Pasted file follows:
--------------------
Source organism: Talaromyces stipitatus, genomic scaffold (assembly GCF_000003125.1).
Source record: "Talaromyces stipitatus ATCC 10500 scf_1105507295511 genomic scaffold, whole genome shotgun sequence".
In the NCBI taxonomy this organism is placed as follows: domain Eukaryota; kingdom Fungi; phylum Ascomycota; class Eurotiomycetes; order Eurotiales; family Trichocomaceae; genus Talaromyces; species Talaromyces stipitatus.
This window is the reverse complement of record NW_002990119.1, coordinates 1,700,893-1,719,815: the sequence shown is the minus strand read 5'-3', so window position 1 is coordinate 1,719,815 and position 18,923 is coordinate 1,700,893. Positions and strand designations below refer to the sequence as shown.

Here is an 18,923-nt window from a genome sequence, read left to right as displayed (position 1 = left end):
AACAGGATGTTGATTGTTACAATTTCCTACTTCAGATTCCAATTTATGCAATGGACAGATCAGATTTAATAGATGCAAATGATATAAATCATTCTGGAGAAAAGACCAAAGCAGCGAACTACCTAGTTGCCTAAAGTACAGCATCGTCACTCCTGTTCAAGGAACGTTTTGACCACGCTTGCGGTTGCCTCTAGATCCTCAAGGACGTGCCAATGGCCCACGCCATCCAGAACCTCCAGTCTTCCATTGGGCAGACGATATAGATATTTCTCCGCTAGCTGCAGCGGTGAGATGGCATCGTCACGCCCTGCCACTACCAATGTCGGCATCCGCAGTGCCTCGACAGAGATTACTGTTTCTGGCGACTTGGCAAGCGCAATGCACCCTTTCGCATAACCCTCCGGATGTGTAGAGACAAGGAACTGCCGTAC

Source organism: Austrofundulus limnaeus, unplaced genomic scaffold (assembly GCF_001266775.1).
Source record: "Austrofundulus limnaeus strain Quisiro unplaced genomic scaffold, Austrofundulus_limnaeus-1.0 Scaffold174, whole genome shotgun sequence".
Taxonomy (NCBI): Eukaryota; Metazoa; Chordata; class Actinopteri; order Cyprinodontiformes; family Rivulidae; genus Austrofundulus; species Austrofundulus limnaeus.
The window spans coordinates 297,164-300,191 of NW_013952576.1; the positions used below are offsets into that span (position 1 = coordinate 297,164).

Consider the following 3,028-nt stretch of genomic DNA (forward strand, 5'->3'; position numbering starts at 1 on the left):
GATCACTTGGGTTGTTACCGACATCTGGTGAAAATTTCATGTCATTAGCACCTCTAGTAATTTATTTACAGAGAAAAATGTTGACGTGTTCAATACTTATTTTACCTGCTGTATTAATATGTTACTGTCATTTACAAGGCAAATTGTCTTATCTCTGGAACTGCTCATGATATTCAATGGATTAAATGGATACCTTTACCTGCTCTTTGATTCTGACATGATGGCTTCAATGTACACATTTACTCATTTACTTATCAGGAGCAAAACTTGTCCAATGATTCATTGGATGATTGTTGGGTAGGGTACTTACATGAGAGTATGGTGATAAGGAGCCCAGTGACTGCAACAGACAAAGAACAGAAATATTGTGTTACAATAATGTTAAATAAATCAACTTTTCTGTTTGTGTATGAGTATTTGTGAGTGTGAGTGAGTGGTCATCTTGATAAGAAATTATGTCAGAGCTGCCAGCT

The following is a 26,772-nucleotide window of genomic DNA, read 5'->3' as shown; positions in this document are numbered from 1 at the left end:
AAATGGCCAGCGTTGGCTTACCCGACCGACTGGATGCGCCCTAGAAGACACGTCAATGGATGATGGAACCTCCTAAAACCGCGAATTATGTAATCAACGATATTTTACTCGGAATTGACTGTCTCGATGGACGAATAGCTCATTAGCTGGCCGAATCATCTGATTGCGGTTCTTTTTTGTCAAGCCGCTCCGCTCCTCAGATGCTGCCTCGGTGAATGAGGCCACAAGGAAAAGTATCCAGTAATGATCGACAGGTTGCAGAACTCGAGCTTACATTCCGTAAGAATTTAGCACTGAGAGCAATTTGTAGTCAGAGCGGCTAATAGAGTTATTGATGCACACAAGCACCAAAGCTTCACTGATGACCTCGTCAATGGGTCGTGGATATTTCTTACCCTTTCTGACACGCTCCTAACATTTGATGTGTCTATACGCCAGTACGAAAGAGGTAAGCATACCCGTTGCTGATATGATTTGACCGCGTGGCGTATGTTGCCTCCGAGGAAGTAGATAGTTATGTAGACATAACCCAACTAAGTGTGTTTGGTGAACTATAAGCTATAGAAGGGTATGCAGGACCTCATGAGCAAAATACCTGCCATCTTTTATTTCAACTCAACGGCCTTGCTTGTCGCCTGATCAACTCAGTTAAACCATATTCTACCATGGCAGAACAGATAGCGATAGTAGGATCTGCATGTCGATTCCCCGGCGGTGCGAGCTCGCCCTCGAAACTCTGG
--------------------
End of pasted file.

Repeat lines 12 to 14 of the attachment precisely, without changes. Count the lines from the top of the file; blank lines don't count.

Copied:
GATCACTTGGGTTGTTACCGACATCTGGTGAAAATTTCATGTCATTAGCACCTCTAGTAATTTATTTACAGAGAAAAATGTTGACGTGTTCAATACTTATTTTACCTGCTGTATTAATATGTTACTGTCATTTACAAGGCAAATTGTCTTATCTCTGGAACTGCTCATGATATTCAATGGATTAAATGGATACCTTTACCTGCTCTTTGATTCTGACATGATGGCTTCAATGTACACATTTACTCATTTACTTATCAGGAGCAAAACTTGTCCAATGATTCATTGGATGATTGTTGGGTAGGGTACTTACATGAGAGTATGGTGATAAGGAGCCCAGTGACTGCAACAGACAAAGAACAGAAATATTGTGTTACAATAATGTTAAATAAATCAACTTTTCTGTTTGTGTATGAGTATTTGTGAGTGTGAGTGAGTGGTCATCTTGATAAGAAATTATGTCAGAGCTGCCAGCT

The following is a 26,772-nucleotide window of genomic DNA, read 5'->3' as shown; positions in this document are numbered from 1 at the left end:
AAATGGCCAGCGTTGGCTTACCCGACCGACTGGATGCGCCCTAGAAGACACGTCAATGGATGATGGAACCTCCTAAAACCGCGAATTATGTAATCAACGATATTTTACTCGGAATTGACTGTCTCGATGGACGAATAGCTCATTAGCTGGCCGAATCATCTGATTGCGGTTCTTTTTTGTCAAGCCGCTCCGCTCCTCAGATGCTGCCTCGGTGAATGAGGCCACAAGGAAAAGTATCCAGTAATGATCGACAGGTTGCAGAACTCGAGCTTACATTCCGTAAGAATTTAGCACTGAGAGCAATTTGTAGTCAGAGCGGCTAATAGAGTTATTGATGCACACAAGCACCAAAGCTTCACTGATGACCTCGTCAATGGGTCGTGGATATTTCTTACCCTTTCTGACACGCTCCTAACATTTGATGTGTCTATACGCCAGTACGAAAGAGGTAAGCATACCCGTTGCTGATATGATTTGACCGCGTGGCGTATGTTGCCTCCGAGGAAGTAGATAGTTATGTAGACATAACCCAACTAAGTGTGTTTGGTGAACTATAAGCTATAGAAGGGTATGCAGGACCTCATGAGCAAAATACCTGCCATCTTTTATTTCAACTCAACGGCCTTGCTTGTCGCCTGATCAACTCAGTTAAACCATATTCTACCATGGCAGAACAGATAGCGATAGTAGGATCTGCATGTCGATTCCCCGGCGGTGCGAGCTCGCCCTCGAAACTCTGG